De-weaponisation is the only way to restore peace: Farooq Sattar.—APP photo

ISLAMABAD: Although a law to make the country weapons free already exists, the Muttahida Qaumi Movement (MQM) submitted to the National Assembly secretariat on Monday a bill seeking to cleanse the country of illegal weapons and ammunition.

It calls for a countrywide ban on the manufacturing, possession and use of illicit weapons.

The bill has been submitted at a time when Karachi is suffering its worst waves of target killings and lawlessness, prompting the government to call a multi-party meeting to resolve the issue.

Reacting immediately to the proposal, the Awami National Party which is now perceived to be the main adversary of the MQM in Karachi termed the proposal an 'eyewash' and called for a ban on all weapons.

It reiterated its demand for a military operation in Karachi and said it was the only way to restore peace in city.

ANP leader Bashir Bilour said the situation in Karachi required immediate de-weaponisation first in the city.

Dr Farooq Sattar, leader of the MQM parliamentary party in the National Assembly, said at a press conference after submitting the 'De-weaponisation of Pakistan bill, 2011' to NA Secretariat that the draft also underlined the practical steps needed to get rid of illegal weapons.

He said that increasing incidents of kidnapping for ransom, murder and other crimes were posing a threat to national security.

Dr Sattar said his party wanted peace and harmony in the country. “Pakistan is facing extreme security challenges,” he said. De-weaponisation was the only way to restore peace, he added.

However, a former inspector general of police of Sindh and Balochistan said such a campaign would be futile if as in the past it lacked political will.

“The only way to make it successful is that it should be an across-the-board exercise and no one, including politicians and influential people, should be given any concession,” the retired police officer said.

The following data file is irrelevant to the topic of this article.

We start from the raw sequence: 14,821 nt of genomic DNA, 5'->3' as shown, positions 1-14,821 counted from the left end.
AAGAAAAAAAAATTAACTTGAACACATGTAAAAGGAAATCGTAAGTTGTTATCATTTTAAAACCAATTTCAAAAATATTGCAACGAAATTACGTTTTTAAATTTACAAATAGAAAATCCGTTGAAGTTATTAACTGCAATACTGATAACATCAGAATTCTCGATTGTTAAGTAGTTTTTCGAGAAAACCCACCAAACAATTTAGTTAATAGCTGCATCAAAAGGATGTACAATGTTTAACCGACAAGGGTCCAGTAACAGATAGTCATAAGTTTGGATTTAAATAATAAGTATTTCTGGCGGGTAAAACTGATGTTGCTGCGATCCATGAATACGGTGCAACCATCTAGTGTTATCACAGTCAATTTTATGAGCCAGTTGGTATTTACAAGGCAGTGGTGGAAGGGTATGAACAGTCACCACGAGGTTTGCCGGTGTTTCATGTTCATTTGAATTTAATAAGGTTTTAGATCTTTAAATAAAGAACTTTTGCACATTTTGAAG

Experts said a law regarding use and display of arms was already there but had never been implemented in letter and spirit.

Previous governments launched several campaigns to make the society weapon-free, but all proved to be futile.

“I don't think Interior Minister Rehman Malik has the power to make a de-weaponisation drive successful,” the former IG said.

Mr Sattar said his party had taken a bold step by introducing the bill.

“Incidents of violence, killings, kidnappings for ransom and suicide and terrorist attacks are turning into guerrilla wars. Therefore, it is the need of the hour to take measures for imposing a ban on unauthorised manufacturing, trafficking, possession and use of arms and ammunition,” he said.

The MQM leader urged parliamentarians to review the laws pertaining to manufacturing, distribution and use of weapons.

He proposed that a parliamentary committee should be set up to suggest measures for improving the police system, community policing and reforms to achieve the objective of de-weaponisation.

“All political parties should sit together to find a solution for permanent and lasting peace in Karachi,” he said.

Replying to a question, the MQM leader said: “It is premature to say whether foreign elements are involved in unrest in Karachi.”



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